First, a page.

The Deficit Myth
"The Deficit Myth", Stephanie Kelton
Stephanie Kelton is right. Any society can afford expenditure for whatever it can produce, not limited by an artificial financial budget constraint. Humanity should not be constrained by its own artefact of money. Real resources of labour, raw materials, technology and time are what enable and constrain our expenditure and consumption, not money, which as Kelton points out, we can easily create. Applying the household model of a balanced budget is a category error at national macroeconomic level for governments who are currency issuers.
There’s room for debate on some finer points of the argument. MMT tends to insist that governments should issue money as debt, typically by the sale of government bonds. According to MMT, this is then balanced by surpluses in the two other personal and overseas sectors of the financial economy, applying Wynne Godley’s identity which sums the financial balances of the three sectors to zero. This is open to challenge, because of the tendency to wrongly use the identity as a causal equation. It’s trivial to show that, if money is issued as debt, then all money balances must add to zero. But this doesn’t capture how the economy works. It leads to the oversimplification of an economic model of buckets with cash balances being poured between them. In fact, any shift in an economic variable will lead to complex shifts through consumption, production, and investment functions, generating changes in employment, output, price, wage etc. MMT avoids, but needs, a comprehensive macroeconomic model to work through its proposals. It’s surely easier to issue money without creating matching debt, which Kelton does allow as a possibility, hence removing any need for a dubious application of the Godley identity?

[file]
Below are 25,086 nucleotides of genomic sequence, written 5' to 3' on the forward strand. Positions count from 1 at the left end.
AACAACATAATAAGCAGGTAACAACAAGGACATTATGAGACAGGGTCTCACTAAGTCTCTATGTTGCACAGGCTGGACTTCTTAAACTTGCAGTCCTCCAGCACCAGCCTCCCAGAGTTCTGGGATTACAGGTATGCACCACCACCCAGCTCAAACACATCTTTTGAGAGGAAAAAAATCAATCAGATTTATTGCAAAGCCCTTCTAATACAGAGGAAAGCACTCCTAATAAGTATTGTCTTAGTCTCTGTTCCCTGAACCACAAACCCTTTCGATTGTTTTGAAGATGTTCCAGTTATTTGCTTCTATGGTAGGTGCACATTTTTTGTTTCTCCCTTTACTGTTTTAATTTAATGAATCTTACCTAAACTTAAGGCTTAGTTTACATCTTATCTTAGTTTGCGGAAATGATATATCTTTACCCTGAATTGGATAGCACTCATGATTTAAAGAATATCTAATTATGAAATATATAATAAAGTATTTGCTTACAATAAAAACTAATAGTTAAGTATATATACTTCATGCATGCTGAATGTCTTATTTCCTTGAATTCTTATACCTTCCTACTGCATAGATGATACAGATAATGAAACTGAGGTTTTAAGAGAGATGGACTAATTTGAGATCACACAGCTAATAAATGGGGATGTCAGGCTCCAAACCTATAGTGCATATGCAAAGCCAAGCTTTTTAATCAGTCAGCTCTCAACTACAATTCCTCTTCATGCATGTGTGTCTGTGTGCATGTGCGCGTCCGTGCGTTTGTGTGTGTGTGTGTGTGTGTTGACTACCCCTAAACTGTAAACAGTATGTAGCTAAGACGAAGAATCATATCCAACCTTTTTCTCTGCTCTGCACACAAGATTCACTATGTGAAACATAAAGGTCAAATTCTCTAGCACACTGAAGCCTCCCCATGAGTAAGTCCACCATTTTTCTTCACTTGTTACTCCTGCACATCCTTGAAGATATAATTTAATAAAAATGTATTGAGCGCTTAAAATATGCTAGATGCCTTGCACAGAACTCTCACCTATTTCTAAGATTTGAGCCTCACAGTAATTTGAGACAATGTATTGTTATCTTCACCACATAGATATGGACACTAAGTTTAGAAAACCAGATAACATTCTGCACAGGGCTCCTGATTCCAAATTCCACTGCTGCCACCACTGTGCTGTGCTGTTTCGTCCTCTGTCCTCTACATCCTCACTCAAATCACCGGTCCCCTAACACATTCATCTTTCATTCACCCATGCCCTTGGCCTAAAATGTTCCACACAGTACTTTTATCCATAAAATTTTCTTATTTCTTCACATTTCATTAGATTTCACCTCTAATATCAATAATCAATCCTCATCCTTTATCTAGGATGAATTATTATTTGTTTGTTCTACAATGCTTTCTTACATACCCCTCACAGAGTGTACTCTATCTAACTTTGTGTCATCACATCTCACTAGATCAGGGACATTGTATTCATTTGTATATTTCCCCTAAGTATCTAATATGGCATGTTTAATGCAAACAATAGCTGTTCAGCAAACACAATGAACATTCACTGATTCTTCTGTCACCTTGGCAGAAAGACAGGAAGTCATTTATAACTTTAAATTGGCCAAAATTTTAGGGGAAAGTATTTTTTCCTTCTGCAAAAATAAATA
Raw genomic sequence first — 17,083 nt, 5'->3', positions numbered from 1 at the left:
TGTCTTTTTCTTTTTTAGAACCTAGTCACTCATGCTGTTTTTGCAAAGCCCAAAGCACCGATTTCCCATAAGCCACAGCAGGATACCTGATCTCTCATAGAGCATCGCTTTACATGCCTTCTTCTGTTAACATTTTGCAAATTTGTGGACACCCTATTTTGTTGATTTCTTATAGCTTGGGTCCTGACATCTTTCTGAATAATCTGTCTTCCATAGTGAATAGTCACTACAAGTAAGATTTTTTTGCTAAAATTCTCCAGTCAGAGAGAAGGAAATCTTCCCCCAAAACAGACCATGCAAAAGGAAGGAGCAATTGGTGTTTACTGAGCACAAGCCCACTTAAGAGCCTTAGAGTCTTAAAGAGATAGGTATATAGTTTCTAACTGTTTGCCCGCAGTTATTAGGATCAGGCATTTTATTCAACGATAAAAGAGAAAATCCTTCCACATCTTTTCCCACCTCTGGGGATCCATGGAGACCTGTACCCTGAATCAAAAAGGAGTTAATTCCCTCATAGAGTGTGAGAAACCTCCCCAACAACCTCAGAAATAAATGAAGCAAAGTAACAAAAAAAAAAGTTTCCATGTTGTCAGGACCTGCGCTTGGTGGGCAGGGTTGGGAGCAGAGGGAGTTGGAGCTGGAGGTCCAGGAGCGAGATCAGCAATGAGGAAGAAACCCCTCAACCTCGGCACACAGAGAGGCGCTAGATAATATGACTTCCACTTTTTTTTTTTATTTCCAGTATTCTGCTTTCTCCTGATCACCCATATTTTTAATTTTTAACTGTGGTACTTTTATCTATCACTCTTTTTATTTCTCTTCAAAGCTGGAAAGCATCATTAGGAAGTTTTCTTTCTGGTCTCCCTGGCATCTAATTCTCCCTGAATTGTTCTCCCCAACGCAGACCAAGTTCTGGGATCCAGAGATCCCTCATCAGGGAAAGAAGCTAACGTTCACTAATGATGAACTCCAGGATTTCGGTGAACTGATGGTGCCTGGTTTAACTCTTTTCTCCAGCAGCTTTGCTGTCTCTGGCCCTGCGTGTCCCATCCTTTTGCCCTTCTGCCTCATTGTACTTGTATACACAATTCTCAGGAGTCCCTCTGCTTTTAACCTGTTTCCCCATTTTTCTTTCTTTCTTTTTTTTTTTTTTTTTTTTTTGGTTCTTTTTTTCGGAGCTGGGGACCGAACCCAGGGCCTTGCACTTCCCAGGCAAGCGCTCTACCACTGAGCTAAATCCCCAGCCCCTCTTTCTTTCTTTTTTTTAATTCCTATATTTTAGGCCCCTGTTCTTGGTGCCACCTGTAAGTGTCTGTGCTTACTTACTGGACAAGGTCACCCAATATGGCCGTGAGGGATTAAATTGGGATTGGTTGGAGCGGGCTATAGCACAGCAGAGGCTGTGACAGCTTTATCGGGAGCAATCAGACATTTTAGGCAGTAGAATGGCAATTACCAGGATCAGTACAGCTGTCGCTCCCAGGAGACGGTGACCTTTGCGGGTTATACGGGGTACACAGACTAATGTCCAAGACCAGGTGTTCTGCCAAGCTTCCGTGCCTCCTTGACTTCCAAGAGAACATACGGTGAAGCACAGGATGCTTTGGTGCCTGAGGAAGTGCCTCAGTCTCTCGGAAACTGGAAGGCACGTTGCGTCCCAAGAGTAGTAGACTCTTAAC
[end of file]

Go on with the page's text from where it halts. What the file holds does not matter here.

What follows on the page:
Job guarantee which Kelton advocates is not an inevitable proposal within MMT. It looks administratively cumbersome if 12-15 million people are to be employed. It can too easily become ‘workfare’ where people’s living is conditional on compliance. And it suggests a ‘gig economy’ if, as Kelton proposes, people move into and out of the program as economies contract or grow. But the biggest worry is that technology may simply render more jobs redundant. Even now there is substantial employment in the system, but inadequate income. In this case, basic income (UBI) is a more effective means of ensuring people’s livelihood, and is a proposal MMT should embrace.
It’s also not essential to the argument to insist that money derives value from the government imposing taxation in the currency, rather than because everyone trusts money to have recall over goods, services, labour, assets and raw materials. Kelton mentions the game of Monopoly, and here the bank just issues debt-free money to the players who respect its value for transactions.
Kelton is also ultimately right that the real US deficits are in healthcare, education, infrastructure, climate and democracy. What is now needed is an MMT resource-costed programme of expenditure over several years to meet these real deficits whether by Job Guarantee, UBI, Medicare for all, Green New Deal etc. It should prove an electoral winner.
The book is available here.
Editor ‘The Case for Universal Basic Income’